Murmurs rose around the table as the faeries looked at each other in pleased surprise.

“Songs? We care nothing for silly human songs!” the Queen scoffed. But then she looked around at the eager faces surrounding her. “Maybe if she knows a song about death. That would be a song we would like. Death has some weight.”

Instantly Meghan knew what song she needed to sing. “I have a song.”

The faeries clapped their hands and sat back in their chairs. The Queen slowly nodded, and Meghan knew this was her chance. She began to sing another children’s song:

“Ring around the rosy, pockets full of posies,

Ashes to ashes, we all fall down.”

She sang it three times, each time more confident than the previous. The faeries seemed captivated by a silly song that mocked the Black Plague. When she had learned the true meaning of the lyrics, she had been shocked. But the faeries sure seem to love it!

            When Meghan finished, all the guests stood and applauded her. The Queen didn’t rise, but she clapped as well. Hardly let out a deep breath, and his eyes shone as he looked at her.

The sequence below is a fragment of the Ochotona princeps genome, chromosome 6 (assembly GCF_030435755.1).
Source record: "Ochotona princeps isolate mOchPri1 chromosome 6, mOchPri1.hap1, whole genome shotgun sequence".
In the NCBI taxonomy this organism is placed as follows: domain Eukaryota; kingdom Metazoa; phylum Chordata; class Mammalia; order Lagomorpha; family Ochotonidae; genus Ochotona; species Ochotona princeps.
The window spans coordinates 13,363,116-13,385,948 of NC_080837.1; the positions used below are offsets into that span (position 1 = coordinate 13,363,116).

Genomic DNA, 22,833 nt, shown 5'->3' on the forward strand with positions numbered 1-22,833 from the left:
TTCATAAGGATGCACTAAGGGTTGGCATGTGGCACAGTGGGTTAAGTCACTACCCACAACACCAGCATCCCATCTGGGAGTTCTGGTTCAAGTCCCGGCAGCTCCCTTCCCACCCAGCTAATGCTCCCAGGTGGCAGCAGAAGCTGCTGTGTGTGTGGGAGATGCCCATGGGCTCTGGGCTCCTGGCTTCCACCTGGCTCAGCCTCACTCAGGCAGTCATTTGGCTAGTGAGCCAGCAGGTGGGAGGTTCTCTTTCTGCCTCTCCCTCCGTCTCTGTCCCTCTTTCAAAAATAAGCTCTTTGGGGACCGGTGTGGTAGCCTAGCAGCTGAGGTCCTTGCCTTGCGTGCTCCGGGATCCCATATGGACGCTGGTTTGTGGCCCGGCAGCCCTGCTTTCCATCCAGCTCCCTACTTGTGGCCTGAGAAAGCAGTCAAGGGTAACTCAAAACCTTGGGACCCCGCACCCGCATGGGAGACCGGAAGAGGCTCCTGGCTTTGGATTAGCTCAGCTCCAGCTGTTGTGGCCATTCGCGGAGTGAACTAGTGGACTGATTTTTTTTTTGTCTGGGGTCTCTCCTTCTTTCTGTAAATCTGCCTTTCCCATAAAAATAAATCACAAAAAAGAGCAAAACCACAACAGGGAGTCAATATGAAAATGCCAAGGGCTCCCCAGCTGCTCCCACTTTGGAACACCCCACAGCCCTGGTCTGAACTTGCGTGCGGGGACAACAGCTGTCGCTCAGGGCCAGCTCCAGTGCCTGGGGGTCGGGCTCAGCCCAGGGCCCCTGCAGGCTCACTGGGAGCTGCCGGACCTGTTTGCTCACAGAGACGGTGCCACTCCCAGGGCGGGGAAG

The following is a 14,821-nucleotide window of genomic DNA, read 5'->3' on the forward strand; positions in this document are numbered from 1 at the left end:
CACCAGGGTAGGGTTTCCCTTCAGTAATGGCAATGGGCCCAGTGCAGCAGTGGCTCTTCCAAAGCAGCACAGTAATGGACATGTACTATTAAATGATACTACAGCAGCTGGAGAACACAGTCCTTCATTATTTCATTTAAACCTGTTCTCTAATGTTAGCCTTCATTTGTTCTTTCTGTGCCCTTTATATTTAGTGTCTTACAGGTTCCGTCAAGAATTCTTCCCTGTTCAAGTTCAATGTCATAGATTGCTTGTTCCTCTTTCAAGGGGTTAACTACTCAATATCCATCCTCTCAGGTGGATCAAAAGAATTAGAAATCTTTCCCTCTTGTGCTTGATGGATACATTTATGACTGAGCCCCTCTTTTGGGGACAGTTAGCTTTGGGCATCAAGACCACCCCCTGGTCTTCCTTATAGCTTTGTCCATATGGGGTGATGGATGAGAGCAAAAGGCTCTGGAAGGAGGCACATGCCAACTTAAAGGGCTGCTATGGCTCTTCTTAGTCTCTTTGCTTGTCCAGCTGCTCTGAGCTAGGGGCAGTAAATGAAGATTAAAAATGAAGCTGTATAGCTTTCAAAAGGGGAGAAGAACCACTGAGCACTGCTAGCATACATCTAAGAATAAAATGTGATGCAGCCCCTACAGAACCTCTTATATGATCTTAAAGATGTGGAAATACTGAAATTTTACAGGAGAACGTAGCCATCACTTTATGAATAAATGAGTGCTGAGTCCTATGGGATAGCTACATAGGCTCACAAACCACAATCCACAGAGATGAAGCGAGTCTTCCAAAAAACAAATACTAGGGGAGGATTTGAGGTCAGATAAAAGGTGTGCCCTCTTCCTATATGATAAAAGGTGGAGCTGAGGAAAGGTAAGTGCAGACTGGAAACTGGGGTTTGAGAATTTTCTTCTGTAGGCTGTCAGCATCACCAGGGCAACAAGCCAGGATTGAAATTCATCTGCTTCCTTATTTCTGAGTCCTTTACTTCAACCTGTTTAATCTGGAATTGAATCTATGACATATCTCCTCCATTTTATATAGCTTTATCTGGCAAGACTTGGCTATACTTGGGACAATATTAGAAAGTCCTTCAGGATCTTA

“Human child, you have purchased your ticket,” the Queen said as she relaxed back in her chair. She took one tiny silver band off her finger and handed it to her brother. “Hardly, take her to the portal. This ring is her ticket home.”





The Cave Part Four



Meghan and the dragon riders, cocooned by a regiment of faerie soldiers, walked directly to the Queen’s audience chamber. Her stomach still felt queasy from their portal jump. Besides the stationary portals, the faeries had field portals that could be transported easily wherever they traveled. So here they were, moments after they had been caught in a net like witless rabbits.

Where did they put Noodles? Her terrier had been taken from her arms without a bark when they were captured. Meghan had cried for her dog, but the soldiers told her he would not be harmed. With nothing she could do about it, she hoped that they spoke the truth. She glanced behind her at Hardly, Never, and the rest of the Dragon Owners Group. The riding club walked with their heads down, their hands bound behind them and their mouths gagged. Their captors took no chances that one of them would cast a spell. Their dragons were back in the woods, still held in nets.